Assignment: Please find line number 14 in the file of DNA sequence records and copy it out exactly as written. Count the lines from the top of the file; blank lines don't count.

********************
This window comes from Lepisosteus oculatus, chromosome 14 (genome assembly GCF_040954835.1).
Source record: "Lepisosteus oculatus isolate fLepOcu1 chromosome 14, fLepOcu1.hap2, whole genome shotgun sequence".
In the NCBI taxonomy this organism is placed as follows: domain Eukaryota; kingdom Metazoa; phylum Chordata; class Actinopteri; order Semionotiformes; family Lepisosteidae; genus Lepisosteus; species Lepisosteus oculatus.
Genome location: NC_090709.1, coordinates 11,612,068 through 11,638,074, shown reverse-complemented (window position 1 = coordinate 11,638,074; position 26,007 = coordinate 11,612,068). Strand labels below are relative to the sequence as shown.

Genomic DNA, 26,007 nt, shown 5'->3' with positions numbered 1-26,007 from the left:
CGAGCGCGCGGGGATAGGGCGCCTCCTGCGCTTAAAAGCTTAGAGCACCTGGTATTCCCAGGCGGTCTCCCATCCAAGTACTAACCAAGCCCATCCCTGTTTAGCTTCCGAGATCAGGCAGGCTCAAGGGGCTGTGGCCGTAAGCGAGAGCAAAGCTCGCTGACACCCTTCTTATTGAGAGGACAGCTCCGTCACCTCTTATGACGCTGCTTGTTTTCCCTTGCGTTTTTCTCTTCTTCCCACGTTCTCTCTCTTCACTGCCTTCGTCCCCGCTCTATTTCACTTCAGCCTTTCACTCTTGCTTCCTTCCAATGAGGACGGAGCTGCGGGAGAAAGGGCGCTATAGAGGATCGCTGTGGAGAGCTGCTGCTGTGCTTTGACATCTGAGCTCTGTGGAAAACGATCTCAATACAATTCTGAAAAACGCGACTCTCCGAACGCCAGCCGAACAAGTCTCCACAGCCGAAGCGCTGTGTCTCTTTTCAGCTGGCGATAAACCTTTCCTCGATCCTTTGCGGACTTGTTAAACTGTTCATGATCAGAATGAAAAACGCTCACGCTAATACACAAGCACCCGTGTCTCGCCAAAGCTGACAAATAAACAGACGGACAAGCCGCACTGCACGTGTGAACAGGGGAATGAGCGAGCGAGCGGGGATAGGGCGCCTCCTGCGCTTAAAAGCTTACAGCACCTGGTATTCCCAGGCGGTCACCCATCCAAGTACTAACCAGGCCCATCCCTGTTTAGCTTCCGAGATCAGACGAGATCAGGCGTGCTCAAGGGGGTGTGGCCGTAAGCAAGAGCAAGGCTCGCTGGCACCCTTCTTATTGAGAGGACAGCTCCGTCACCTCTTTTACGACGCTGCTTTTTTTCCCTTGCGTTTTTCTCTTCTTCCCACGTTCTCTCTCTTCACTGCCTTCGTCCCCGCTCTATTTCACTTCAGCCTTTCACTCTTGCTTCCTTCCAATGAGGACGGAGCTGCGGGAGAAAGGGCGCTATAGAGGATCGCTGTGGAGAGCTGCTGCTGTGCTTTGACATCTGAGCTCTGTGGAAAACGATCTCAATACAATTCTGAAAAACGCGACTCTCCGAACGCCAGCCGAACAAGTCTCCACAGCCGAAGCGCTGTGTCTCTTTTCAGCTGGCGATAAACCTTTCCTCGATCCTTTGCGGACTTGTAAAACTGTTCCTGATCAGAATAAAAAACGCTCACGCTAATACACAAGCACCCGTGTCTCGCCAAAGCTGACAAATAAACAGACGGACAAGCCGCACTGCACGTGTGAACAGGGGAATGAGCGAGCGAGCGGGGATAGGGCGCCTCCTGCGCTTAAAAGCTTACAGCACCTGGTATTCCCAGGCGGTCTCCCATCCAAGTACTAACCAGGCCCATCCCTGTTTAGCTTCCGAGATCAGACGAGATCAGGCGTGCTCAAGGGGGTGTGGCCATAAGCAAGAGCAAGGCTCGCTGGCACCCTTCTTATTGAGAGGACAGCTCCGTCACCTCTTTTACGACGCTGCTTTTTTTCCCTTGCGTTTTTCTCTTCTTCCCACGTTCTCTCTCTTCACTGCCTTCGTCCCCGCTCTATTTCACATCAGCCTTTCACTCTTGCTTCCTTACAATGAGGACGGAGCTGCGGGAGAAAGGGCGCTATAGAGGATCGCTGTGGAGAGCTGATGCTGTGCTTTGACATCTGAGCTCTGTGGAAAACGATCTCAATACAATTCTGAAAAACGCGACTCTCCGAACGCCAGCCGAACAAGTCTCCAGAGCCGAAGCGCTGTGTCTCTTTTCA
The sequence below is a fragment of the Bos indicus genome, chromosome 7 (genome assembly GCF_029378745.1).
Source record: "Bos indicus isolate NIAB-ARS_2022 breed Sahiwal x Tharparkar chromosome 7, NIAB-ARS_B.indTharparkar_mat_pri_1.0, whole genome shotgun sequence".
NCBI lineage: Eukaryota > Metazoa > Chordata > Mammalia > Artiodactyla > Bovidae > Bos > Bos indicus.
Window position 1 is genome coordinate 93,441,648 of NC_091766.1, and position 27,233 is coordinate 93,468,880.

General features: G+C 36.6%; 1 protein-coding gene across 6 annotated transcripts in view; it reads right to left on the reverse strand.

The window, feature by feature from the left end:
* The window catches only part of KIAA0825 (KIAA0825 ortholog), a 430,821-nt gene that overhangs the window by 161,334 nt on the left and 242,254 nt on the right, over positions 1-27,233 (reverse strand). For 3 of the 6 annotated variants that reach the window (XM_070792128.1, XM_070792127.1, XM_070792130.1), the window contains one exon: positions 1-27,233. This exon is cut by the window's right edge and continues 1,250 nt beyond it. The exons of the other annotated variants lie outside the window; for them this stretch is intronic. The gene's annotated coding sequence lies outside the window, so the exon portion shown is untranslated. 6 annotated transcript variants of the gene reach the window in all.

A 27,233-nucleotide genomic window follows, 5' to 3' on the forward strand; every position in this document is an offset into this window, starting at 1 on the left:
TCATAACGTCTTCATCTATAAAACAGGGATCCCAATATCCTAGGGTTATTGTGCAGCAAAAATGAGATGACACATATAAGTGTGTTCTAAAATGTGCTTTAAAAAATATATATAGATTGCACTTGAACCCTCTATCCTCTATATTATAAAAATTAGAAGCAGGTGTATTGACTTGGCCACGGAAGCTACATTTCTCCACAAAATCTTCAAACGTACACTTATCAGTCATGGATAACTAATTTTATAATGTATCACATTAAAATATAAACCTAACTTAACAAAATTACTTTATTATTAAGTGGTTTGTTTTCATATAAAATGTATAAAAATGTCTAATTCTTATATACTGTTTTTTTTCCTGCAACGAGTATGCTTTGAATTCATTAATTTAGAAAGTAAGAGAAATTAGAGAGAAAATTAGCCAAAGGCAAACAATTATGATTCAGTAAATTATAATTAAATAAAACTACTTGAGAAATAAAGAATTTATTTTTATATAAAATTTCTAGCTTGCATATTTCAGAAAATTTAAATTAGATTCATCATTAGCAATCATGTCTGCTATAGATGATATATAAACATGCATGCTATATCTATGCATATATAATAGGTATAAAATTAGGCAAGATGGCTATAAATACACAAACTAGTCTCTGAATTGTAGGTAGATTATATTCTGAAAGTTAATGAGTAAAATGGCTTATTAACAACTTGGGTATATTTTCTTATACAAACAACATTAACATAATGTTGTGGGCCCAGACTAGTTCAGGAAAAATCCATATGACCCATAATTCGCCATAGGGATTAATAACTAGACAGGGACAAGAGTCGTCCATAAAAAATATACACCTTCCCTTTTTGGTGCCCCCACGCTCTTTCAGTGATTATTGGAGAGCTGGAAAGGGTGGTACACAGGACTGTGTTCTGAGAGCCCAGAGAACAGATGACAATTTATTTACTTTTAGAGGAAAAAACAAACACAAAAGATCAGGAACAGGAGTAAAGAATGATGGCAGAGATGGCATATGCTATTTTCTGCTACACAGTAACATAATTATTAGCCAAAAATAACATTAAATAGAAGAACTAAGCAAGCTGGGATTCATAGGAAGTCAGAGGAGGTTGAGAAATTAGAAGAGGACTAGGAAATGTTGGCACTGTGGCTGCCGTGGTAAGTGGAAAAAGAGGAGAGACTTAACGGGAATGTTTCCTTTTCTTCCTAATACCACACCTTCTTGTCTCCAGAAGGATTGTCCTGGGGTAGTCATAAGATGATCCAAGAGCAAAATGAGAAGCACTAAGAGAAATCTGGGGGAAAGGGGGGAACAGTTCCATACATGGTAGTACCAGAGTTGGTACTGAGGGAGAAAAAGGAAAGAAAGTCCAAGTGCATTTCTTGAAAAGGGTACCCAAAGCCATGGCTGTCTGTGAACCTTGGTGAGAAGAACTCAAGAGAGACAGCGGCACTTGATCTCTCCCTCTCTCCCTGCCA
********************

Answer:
A 27,233-nucleotide genomic window follows, 5' to 3' on the forward strand; every position in this document is an offset into this window, starting at 1 on the left: